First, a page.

For kids, summer is a time for schedule-free fun and leisure. But as summer vacation draws to a close, it’s time for everyone in the family to start preparing for a return to school night bedtime routines.
Sleep is an essential component of maintaining a healthy lifestyle for people of all ages. By clocking a sufficient amount of shut-eye at night, you will be more likely to sail through your day in an alert and energized state.
Getting enough sleep is especially important for children and teens, who need sleep to perform well in school. To help families prioritize healthy sleep, the National Healthy Sleep Awareness Project has created a calculator to help each member of the family identify an appropriate bedtime.
The Bedtime Calculator is based on the sleep duration recommendations of the American Academy of Sleep Medicine (AASM), which state that children and teens should get the following amounts of sleep at night:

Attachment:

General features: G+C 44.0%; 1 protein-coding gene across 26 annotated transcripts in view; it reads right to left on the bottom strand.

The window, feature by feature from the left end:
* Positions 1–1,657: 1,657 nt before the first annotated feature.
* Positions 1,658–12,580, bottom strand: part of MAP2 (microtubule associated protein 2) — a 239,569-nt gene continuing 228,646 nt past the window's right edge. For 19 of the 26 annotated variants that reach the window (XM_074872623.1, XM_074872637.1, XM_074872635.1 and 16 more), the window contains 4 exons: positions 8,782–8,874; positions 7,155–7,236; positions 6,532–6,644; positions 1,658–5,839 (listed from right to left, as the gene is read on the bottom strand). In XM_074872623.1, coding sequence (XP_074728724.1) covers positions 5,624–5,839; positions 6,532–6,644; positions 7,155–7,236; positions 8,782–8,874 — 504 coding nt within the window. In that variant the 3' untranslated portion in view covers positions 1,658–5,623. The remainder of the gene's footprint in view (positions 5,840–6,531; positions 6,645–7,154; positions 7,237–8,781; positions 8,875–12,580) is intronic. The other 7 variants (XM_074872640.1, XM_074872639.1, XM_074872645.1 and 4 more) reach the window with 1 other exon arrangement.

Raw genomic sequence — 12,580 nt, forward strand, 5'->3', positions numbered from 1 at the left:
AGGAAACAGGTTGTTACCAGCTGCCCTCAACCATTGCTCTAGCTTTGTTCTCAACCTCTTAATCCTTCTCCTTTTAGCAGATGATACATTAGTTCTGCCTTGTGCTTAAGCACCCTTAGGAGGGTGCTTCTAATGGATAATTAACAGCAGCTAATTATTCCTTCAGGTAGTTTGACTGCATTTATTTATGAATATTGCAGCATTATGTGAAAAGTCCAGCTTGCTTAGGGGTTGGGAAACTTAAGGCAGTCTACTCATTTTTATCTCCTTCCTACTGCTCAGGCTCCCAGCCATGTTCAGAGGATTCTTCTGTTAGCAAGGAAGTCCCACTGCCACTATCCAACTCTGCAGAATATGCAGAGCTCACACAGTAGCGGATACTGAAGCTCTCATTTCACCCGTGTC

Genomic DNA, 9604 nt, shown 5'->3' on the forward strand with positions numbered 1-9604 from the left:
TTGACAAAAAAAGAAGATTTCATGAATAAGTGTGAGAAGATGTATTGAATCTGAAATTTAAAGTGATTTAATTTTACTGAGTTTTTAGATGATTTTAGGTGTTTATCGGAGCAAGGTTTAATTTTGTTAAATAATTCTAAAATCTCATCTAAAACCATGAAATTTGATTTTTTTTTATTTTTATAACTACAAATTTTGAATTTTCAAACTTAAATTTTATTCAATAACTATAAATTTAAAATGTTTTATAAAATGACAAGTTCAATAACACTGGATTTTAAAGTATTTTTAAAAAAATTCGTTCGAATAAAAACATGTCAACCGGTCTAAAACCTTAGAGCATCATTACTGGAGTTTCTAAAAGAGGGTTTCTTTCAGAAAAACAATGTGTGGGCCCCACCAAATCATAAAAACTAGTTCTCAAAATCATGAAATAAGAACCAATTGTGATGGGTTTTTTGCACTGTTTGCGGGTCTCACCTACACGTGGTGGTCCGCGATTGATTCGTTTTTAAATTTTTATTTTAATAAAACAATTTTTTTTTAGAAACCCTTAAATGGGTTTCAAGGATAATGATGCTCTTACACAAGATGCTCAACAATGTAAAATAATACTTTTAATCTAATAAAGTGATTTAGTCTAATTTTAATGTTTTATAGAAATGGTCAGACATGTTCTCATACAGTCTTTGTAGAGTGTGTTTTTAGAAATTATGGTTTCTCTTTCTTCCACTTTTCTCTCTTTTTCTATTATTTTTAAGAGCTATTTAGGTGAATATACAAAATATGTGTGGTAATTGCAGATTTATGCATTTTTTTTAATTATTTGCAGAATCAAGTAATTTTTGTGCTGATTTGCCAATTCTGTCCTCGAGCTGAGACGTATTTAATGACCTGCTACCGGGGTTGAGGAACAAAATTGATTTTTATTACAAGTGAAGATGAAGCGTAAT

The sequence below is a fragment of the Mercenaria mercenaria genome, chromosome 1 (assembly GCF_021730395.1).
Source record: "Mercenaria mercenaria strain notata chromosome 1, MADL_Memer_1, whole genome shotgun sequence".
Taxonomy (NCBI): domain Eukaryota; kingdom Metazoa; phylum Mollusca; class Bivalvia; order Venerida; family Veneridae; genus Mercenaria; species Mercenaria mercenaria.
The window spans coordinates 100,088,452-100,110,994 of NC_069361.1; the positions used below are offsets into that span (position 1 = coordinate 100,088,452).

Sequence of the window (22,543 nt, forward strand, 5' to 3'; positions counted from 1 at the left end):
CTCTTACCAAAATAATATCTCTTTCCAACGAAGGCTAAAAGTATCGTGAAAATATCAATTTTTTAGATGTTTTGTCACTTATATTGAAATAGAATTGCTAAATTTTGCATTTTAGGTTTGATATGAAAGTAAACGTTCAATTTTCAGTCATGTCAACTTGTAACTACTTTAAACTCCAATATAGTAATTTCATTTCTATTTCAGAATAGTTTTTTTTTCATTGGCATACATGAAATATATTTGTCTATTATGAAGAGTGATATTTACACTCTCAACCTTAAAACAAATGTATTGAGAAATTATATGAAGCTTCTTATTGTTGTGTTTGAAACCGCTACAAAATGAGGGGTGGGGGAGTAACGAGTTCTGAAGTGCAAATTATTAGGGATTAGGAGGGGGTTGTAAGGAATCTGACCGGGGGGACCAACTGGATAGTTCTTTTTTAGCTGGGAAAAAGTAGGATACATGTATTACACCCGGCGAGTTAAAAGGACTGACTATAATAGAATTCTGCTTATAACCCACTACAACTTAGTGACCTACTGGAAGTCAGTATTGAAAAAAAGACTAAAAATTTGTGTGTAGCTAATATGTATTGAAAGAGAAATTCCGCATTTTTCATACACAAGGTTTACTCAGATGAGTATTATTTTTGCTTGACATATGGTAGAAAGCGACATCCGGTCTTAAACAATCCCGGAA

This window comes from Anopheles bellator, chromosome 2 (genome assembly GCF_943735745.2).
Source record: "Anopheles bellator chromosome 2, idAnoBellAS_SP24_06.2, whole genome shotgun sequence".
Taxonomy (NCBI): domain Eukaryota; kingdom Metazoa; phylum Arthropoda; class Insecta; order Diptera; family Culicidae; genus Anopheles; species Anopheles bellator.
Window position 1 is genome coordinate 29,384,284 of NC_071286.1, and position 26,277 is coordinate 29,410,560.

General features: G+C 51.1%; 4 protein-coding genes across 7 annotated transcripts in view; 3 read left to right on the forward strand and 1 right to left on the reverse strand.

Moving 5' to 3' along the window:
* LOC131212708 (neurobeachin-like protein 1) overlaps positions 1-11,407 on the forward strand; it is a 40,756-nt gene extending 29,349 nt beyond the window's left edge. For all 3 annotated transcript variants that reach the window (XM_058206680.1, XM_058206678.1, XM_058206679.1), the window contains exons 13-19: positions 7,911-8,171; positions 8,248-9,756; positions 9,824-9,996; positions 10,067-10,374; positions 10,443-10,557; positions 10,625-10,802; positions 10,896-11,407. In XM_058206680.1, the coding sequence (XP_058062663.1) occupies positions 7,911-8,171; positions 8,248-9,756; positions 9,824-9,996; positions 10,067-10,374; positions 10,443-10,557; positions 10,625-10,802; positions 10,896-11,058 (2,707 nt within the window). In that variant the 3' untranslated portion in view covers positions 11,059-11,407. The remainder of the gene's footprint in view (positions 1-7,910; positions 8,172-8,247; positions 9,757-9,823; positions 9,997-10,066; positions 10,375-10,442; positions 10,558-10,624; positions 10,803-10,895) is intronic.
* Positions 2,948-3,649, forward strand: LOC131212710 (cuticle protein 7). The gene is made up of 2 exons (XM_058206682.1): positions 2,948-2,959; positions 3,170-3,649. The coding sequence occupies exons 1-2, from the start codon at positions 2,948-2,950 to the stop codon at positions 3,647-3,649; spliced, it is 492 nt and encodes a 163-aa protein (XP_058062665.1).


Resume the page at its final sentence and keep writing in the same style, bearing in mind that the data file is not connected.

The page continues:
Infants 4 months to 12 months old: 12-16 hours (including naps)
Children 1 to 2 years old: 11-14 hours (including naps)
Children 3 to 5 years old: 10-13 hours (including naps)
Children 6 to 12 years old: 9-12 hours per night.
Teenagers 13 to 18 years old: 8-10 hours per night
To use the online bedtime calculator, simply choose your age and wake time. To see how a different wake time will affect when you should go to bed, choose a different wake time on the slider.
Lost Sleep Calculator
While it’s recommended that adults get seven or more hours of nightly sleep, many parents are used to having their slumber disrupted by children.
The Lost Sleep Calculator, created by British interior design company Hillary’s, can show you just how much sleep you have missed out on over the years because of your kids. To use it, simply enter the age of each of your children in years and months then hit the “calculate my lost sleep button.”
In addition to letting you know precisely how sleep-deprived you are, the Lost Sleep Calculator will regale you with other interesting facts about your child-rearing journey. Parents can see, for instance, how many lullabies they have sung, how many diapers they have changed, and how many bedtime stories they have read.
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